Summary of points about good RESTful API design from below talk:
Definition: Representational state transfer (REST) or RESTful Web services are one way of providing interoperability between computer systems on the Internet. REST-compliant Web services allow requesting systems to access and manipulate textual representations of Web resources using a uniform and predefined set of stateless operations
1) 2 base urls
a) for collection (/dogs)
b) for a single element (/dogs/bo)
2) POST, GET, PUT, DELETE
3) nouns are good, verbs are bad
4) Assocations GET /owners/bob/dogs
5) Complex Associations – Sweep under the carpet (behind the question mark)
6) pagination (offset, limit or start, count)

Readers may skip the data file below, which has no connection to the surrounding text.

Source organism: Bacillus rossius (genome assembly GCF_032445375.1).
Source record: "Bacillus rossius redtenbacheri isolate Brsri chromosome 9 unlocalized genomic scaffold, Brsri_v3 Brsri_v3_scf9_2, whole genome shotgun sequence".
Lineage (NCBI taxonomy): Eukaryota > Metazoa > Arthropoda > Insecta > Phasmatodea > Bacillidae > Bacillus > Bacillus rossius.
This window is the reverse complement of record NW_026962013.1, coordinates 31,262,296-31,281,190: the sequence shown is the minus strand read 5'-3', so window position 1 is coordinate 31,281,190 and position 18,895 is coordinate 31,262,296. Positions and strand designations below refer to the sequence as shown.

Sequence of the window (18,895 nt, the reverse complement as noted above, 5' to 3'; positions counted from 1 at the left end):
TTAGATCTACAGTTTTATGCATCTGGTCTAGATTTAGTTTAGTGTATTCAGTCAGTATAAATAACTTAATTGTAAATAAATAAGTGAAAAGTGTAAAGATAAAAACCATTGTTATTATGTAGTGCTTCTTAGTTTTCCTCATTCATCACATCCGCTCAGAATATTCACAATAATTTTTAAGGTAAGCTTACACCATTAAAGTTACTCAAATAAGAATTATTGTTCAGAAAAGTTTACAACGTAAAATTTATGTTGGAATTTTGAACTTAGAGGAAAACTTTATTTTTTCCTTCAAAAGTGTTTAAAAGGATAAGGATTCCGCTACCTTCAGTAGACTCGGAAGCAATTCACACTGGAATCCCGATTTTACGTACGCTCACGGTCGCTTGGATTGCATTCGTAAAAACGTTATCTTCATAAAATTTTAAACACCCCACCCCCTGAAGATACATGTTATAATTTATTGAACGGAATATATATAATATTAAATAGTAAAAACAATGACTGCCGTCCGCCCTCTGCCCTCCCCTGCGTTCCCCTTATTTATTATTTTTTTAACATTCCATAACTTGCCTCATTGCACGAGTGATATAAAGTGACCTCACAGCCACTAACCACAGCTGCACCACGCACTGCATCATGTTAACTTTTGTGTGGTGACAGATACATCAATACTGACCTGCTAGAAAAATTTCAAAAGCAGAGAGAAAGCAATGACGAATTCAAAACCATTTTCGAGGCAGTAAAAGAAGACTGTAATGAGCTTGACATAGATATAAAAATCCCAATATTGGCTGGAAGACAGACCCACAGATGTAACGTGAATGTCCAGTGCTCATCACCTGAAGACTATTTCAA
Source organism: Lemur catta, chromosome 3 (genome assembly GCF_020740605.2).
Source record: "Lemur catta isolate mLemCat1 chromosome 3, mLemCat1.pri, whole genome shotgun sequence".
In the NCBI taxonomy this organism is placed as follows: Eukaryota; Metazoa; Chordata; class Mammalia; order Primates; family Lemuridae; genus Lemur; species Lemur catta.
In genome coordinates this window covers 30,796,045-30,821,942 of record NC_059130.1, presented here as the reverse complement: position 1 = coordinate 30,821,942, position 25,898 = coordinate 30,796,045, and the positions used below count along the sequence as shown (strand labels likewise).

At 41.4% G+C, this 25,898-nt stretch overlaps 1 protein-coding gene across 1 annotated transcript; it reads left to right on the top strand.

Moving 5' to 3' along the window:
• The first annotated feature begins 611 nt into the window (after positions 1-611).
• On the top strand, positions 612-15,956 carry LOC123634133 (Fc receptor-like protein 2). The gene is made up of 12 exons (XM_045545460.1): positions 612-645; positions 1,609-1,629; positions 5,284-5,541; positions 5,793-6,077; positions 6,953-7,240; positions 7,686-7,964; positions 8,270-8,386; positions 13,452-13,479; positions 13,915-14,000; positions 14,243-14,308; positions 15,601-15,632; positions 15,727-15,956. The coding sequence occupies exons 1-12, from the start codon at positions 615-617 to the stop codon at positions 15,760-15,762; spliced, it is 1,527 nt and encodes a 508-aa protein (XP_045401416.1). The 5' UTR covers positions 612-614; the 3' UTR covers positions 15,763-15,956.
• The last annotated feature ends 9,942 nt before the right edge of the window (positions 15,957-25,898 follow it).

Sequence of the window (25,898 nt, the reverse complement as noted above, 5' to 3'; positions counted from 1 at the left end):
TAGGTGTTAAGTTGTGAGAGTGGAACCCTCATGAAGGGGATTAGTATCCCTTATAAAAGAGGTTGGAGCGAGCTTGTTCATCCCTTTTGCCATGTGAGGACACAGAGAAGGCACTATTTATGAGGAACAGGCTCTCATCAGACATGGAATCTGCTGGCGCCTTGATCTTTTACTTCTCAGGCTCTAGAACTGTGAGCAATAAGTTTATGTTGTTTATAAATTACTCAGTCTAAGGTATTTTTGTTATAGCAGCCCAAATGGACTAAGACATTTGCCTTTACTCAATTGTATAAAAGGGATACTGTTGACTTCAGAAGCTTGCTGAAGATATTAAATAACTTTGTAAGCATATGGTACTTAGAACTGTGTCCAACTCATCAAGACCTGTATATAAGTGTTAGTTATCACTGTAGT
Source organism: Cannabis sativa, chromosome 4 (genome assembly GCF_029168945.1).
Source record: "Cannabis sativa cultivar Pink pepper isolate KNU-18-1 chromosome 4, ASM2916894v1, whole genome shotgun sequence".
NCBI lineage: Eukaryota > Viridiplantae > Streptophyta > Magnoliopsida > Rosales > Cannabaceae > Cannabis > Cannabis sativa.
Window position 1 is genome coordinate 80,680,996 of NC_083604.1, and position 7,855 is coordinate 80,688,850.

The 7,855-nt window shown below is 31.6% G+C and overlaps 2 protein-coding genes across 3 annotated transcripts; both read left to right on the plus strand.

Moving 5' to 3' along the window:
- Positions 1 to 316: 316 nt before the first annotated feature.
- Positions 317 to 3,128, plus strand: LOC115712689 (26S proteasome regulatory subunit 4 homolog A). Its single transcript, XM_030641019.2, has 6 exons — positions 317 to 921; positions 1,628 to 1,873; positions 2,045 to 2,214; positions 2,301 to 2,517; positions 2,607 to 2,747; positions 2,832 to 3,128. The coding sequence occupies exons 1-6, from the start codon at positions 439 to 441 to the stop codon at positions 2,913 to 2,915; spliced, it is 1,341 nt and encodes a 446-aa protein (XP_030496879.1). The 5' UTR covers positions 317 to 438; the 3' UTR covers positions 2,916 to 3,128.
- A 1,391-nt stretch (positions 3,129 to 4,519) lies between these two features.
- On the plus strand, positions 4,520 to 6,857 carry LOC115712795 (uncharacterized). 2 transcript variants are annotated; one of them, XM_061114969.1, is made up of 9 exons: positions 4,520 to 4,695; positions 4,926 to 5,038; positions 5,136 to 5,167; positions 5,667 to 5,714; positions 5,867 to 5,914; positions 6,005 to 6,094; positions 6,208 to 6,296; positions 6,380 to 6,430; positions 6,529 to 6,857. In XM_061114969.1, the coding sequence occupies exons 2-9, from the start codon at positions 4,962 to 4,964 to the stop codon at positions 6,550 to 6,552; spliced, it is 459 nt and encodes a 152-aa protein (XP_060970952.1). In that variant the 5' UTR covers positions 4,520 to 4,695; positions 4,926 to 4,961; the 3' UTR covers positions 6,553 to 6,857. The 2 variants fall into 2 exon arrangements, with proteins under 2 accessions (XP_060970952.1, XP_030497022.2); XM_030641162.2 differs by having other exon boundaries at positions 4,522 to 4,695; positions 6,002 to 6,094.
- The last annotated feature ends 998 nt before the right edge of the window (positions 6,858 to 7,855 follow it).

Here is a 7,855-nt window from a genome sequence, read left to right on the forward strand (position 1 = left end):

7) searching ( global: /search?q=fluffy+dog , scoped: /owners/bob/dogs/search?q=fluffy+dog)
8) versioning (as far to the left as possible)
9) give me exactly what i need
- a) /people:(id,first_name,last_name)
- b) ?fields=id,first_name,last_name
10) output format
- a) /venue.json
- b) ?output=json
11) Standardize Error Formats
12) Make dog to bark (/dog?event=bark)
- Minimize HTTP Requests
- Images : CSS Sprites are the preferred method for reducing the number of image requests. Combine your background images into a single image and use the CSS background-image and background-position properties to display the desired image segment.
- Use a Content Delivery Network
- Add an Expires or a Cache-Control Header
- Gzip Components
- Put Stylesheets at the Top
- Put Scripts at the Bottom : The problem caused by scripts is that they block parallel downloads.
- Split Components Across Domains : The HTTP/1.1 specification suggests that browsers download no more than two components in parallel per hostname. If you serve your images from multiple hostnames, you can get more than two downloads to occur in parallel.